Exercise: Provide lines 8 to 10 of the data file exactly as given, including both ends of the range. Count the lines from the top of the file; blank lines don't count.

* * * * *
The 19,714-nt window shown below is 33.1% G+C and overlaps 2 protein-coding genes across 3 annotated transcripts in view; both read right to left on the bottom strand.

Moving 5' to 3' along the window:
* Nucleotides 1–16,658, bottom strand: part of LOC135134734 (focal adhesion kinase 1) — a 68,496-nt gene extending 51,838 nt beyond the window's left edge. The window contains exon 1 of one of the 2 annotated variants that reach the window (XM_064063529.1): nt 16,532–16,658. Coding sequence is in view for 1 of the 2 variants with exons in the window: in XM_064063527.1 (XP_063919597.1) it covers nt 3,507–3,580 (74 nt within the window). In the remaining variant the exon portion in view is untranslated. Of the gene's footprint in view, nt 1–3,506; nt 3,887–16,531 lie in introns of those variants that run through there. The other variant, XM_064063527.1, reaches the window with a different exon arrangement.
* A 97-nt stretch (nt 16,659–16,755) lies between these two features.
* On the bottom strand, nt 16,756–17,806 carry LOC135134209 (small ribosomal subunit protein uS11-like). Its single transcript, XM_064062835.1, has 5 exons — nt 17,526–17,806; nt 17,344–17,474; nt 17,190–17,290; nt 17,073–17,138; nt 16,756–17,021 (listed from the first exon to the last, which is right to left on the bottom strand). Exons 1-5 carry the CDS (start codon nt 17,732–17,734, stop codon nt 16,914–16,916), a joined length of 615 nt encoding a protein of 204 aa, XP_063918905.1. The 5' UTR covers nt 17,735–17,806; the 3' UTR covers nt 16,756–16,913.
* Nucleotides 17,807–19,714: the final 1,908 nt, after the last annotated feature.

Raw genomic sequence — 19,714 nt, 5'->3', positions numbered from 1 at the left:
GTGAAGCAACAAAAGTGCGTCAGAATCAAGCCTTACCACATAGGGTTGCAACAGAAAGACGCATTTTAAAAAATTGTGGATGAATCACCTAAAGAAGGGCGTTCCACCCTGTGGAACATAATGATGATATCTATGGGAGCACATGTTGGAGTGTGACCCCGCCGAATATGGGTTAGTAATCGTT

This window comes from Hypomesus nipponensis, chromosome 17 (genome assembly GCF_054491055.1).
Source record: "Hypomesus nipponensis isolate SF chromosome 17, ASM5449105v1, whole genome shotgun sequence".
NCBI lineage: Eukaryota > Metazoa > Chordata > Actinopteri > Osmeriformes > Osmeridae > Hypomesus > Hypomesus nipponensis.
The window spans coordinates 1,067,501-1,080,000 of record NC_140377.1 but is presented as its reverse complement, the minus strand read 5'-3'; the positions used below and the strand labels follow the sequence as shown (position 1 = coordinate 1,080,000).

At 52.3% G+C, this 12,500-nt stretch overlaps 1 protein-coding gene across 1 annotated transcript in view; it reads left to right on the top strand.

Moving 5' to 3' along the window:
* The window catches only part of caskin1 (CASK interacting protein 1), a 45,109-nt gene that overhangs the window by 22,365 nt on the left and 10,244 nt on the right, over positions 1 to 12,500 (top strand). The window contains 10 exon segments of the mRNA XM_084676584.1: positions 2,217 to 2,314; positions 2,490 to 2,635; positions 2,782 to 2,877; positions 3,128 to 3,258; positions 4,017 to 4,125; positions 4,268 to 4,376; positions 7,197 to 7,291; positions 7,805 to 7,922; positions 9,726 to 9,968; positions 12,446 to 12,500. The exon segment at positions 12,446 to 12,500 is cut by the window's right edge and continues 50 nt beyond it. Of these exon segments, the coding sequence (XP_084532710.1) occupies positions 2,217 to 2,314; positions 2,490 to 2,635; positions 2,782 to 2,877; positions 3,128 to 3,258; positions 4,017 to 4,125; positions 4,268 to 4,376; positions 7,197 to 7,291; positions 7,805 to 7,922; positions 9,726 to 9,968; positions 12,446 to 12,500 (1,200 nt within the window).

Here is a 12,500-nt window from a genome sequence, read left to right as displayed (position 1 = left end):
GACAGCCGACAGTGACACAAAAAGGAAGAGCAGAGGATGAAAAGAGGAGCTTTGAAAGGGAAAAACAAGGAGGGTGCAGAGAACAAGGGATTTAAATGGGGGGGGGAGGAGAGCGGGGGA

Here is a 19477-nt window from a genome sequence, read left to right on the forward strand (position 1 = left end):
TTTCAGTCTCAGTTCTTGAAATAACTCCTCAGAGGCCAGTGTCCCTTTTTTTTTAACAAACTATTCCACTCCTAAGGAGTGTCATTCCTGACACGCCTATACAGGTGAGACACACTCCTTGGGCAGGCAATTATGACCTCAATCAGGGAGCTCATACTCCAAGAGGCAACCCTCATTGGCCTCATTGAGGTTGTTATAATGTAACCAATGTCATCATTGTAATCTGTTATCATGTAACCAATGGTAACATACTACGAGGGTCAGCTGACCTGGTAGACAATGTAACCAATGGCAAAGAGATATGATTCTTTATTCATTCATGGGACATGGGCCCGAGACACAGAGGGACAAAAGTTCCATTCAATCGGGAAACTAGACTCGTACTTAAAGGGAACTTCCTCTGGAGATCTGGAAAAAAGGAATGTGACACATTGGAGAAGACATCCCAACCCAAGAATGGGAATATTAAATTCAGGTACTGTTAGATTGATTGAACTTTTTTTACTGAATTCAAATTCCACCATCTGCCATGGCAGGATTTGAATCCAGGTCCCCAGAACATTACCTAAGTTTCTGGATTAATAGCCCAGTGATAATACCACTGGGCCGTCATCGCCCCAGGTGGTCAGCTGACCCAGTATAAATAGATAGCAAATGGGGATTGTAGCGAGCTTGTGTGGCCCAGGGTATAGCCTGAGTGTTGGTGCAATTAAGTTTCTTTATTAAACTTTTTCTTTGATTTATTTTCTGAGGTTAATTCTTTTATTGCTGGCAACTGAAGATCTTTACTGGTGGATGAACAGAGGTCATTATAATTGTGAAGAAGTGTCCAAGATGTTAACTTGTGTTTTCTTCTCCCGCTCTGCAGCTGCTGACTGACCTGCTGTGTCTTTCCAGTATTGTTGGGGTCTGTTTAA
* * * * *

GTGAAGCAACAAAAGTGCGTCAGAATCAAGCCTTACCACATAGGGTTGCAACAGAAAGACGCATTTTAAAAAATTGTGGATGAATCACCTAAAGAAGGGCGTTCCACCCTGTGGAACATAATGATGATATCTATGGGAGCACATGTTGGAGTGTGACCCCGCCGAATATGGGTTAGTAATCGTT

This window comes from Hypomesus nipponensis, chromosome 17 (genome assembly GCF_054491055.1).
Source record: "Hypomesus nipponensis isolate SF chromosome 17, ASM5449105v1, whole genome shotgun sequence".